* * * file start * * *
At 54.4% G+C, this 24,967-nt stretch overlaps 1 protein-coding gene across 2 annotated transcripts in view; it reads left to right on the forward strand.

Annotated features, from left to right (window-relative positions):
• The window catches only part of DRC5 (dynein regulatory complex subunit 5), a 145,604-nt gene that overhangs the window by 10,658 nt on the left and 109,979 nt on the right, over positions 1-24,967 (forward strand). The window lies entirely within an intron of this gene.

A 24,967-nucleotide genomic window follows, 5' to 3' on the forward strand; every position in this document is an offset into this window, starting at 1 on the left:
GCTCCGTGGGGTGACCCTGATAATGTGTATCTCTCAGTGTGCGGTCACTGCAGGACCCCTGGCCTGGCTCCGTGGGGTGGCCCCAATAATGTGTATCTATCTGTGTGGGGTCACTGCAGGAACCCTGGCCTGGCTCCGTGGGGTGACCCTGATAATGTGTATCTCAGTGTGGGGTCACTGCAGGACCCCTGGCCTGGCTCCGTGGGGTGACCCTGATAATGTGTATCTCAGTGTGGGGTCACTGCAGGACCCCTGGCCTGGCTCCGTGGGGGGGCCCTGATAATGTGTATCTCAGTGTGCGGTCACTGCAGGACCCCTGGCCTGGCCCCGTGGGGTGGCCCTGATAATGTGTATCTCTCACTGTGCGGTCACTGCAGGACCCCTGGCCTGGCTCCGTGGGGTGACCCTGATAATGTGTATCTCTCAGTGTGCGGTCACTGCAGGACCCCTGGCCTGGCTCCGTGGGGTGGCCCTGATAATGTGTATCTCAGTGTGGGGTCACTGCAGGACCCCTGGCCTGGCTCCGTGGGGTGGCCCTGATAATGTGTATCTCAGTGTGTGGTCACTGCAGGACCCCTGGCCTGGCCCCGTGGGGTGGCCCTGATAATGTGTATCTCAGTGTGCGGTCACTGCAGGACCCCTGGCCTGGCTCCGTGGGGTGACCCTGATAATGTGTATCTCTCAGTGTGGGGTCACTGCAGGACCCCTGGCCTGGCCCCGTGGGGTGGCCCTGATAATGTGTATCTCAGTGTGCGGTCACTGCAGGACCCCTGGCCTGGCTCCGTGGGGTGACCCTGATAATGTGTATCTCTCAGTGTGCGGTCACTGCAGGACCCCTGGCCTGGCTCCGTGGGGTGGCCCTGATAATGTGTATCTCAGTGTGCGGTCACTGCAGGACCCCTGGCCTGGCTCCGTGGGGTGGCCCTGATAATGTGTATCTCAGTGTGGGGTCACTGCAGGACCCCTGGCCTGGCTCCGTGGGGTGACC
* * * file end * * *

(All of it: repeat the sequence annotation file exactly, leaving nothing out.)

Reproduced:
At 54.4% G+C, this 24,967-nt stretch overlaps 1 protein-coding gene across 2 annotated transcripts in view; it reads left to right on the forward strand.

Annotated features, from left to right (window-relative positions):
• The window catches only part of DRC5 (dynein regulatory complex subunit 5), a 145,604-nt gene that overhangs the window by 10,658 nt on the left and 109,979 nt on the right, over positions 1-24,967 (forward strand). The window lies entirely within an intron of this gene.

A 24,967-nucleotide genomic window follows, 5' to 3' on the forward strand; every position in this document is an offset into this window, starting at 1 on the left:
GCTCCGTGGGGTGACCCTGATAATGTGTATCTCTCAGTGTGCGGTCACTGCAGGACCCCTGGCCTGGCTCCGTGGGGTGGCCCCAATAATGTGTATCTATCTGTGTGGGGTCACTGCAGGAACCCTGGCCTGGCTCCGTGGGGTGACCCTGATAATGTGTATCTCAGTGTGGGGTCACTGCAGGACCCCTGGCCTGGCTCCGTGGGGTGACCCTGATAATGTGTATCTCAGTGTGGGGTCACTGCAGGACCCCTGGCCTGGCTCCGTGGGGGGGCCCTGATAATGTGTATCTCAGTGTGCGGTCACTGCAGGACCCCTGGCCTGGCCCCGTGGGGTGGCCCTGATAATGTGTATCTCTCACTGTGCGGTCACTGCAGGACCCCTGGCCTGGCTCCGTGGGGTGACCCTGATAATGTGTATCTCTCAGTGTGCGGTCACTGCAGGACCCCTGGCCTGGCTCCGTGGGGTGGCCCTGATAATGTGTATCTCAGTGTGGGGTCACTGCAGGACCCCTGGCCTGGCTCCGTGGGGTGGCCCTGATAATGTGTATCTCAGTGTGTGGTCACTGCAGGACCCCTGGCCTGGCCCCGTGGGGTGGCCCTGATAATGTGTATCTCAGTGTGCGGTCACTGCAGGACCCCTGGCCTGGCTCCGTGGGGTGACCCTGATAATGTGTATCTCTCAGTGTGGGGTCACTGCAGGACCCCTGGCCTGGCCCCGTGGGGTGGCCCTGATAATGTGTATCTCAGTGTGCGGTCACTGCAGGACCCCTGGCCTGGCTCCGTGGGGTGACCCTGATAATGTGTATCTCTCAGTGTGCGGTCACTGCAGGACCCCTGGCCTGGCTCCGTGGGGTGGCCCTGATAATGTGTATCTCAGTGTGCGGTCACTGCAGGACCCCTGGCCTGGCTCCGTGGGGTGGCCCTGATAATGTGTATCTCAGTGTGGGGTCACTGCAGGACCCCTGGCCTGGCTCCGTGGGGTGACC